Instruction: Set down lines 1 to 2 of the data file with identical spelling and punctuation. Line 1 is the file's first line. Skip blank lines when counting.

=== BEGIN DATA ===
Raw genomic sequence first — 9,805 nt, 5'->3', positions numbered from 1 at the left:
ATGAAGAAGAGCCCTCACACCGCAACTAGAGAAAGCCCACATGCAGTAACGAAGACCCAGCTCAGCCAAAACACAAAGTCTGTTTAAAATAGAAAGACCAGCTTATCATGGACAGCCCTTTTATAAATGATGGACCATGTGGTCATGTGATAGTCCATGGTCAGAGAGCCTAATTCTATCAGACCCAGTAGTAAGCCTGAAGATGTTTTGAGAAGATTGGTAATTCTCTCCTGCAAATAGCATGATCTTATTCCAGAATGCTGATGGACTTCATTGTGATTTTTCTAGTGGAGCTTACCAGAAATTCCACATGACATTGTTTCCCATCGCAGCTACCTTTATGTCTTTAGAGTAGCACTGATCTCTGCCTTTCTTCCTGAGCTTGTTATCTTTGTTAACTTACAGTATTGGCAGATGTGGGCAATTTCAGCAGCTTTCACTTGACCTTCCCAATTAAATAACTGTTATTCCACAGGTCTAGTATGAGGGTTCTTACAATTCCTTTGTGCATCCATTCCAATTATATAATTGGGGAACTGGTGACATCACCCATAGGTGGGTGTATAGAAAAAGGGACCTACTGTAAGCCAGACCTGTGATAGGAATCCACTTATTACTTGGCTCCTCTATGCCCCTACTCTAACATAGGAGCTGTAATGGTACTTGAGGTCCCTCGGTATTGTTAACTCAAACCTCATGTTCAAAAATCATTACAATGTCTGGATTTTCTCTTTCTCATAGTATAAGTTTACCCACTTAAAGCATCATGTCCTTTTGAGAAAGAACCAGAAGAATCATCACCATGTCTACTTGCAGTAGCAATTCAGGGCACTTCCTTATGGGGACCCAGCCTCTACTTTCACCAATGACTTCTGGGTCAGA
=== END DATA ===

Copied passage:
Raw genomic sequence first — 9,805 nt, 5'->3', positions numbered from 1 at the left:
ATGAAGAAGAGCCCTCACACCGCAACTAGAGAAAGCCCACATGCAGTAACGAAGACCCAGCTCAGCCAAAACACAAAGTCTGTTTAAAATAGAAAGACCAGCTTATCATGGACAGCCCTTTTATAAATGATGGACCATGTGGTCATGTGATAGTCCATGGTCAGAGAGCCTAATTCTATCAGACCCAGTAGTAAGCCTGAAGATGTTTTGAGAAGATTGGTAATTCTCTCCTGCAAATAGCATGATCTTATTCCAGAATGCTGATGGACTTCATTGTGATTTTTCTAGTGGAGCTTACCAGAAATTCCACATGACATTGTTTCCCATCGCAGCTACCTTTATGTCTTTAGAGTAGCACTGATCTCTGCCTTTCTTCCTGAGCTTGTTATCTTTGTTAACTTACAGTATTGGCAGATGTGGGCAATTTCAGCAGCTTTCACTTGACCTTCCCAATTAAATAACTGTTATTCCACAGGTCTAGTATGAGGGTTCTTACAATTCCTTTGTGCATCCATTCCAATTATATAATTGGGGAACTGGTGACATCACCCATAGGTGGGTGTATAGAAAAAGGGACCTACTGTAAGCCAGACCTGTGATAGGAATCCACTTATTACTTGGCTCCTCTATGCCCCTACTCTAACATAGGAGCTGTAATGGTACTTGAGGTCCCTCGGTATTGTTAACTCAAACCTCATGTTCAAAAATCATTACAATGTCTGGATTTTCTCTTTCTCATAGTATAAGTTTACCCACTTAAAGCATCATGTCCTTTTGAGAAAGAACCAGAAGAATCATCACCATGTCTACTTGCAGTAGCAATTCAGGGCACTTCCTTATGGGGACCCAGCCTCTACTTTCACCAATGACTTCTGGGTCAGA